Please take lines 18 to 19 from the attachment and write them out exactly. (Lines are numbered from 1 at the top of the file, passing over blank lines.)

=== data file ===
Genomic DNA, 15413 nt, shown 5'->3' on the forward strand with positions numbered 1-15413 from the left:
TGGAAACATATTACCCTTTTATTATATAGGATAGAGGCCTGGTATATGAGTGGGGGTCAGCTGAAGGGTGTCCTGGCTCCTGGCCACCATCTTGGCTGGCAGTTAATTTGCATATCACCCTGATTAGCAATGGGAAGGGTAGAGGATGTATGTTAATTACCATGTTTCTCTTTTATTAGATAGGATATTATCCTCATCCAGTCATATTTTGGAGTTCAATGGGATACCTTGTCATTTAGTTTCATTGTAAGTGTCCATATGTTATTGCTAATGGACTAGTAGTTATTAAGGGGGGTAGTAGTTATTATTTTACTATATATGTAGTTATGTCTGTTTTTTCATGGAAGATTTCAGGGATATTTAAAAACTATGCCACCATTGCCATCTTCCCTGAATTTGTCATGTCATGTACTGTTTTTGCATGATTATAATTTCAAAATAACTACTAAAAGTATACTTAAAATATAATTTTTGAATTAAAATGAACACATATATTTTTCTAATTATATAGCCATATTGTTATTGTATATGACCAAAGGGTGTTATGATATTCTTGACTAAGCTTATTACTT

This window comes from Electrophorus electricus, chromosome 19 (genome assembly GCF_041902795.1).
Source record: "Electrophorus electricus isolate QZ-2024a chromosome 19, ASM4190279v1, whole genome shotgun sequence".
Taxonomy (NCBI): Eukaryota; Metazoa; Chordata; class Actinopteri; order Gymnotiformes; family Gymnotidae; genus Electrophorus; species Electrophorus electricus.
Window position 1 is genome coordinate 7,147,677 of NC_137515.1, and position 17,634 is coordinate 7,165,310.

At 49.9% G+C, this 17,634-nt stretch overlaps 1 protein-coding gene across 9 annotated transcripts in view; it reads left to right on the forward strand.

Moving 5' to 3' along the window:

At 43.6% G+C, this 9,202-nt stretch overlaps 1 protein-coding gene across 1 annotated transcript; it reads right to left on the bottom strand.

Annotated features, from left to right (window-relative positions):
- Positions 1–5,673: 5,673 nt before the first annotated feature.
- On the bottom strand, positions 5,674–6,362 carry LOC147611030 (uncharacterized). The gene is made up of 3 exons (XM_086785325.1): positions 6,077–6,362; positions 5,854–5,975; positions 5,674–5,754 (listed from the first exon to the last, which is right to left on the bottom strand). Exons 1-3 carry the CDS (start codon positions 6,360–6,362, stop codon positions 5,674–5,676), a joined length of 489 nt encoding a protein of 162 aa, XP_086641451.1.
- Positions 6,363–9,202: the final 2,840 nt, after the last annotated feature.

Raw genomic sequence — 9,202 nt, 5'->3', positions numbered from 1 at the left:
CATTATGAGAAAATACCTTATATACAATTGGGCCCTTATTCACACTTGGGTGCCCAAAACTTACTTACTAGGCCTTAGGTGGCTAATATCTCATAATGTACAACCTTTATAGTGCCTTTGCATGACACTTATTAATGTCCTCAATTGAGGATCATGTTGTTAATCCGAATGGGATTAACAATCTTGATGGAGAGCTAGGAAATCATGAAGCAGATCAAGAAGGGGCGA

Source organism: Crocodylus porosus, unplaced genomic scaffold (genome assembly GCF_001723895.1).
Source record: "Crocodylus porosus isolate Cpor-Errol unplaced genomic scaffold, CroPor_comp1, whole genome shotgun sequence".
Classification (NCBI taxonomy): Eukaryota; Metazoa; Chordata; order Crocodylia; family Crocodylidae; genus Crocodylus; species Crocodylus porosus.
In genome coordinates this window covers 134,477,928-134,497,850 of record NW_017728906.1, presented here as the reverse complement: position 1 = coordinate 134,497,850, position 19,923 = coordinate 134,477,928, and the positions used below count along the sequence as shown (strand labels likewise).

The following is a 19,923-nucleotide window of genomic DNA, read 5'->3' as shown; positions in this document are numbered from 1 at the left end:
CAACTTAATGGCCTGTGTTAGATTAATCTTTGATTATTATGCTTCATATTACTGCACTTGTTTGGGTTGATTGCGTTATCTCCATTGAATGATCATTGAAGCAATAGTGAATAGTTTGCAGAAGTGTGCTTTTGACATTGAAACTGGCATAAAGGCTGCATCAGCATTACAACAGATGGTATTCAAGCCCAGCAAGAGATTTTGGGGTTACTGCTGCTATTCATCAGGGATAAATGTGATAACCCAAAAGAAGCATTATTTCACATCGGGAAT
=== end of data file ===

Classification (NCBI taxonomy): Eukaryota; Metazoa; Chordata; order Crocodylia; family Crocodylidae; genus Crocodylus; species Crocodylus porosus.
In genome coordinates this window covers 134,477,928-134,497,850 of record NW_017728906.1, presented here as the reverse complement: position 1 = coordinate 134,497,850, position 19,923 = coordinate 134,477,928, and the positions used below count along the sequence as shown (strand labels likewise).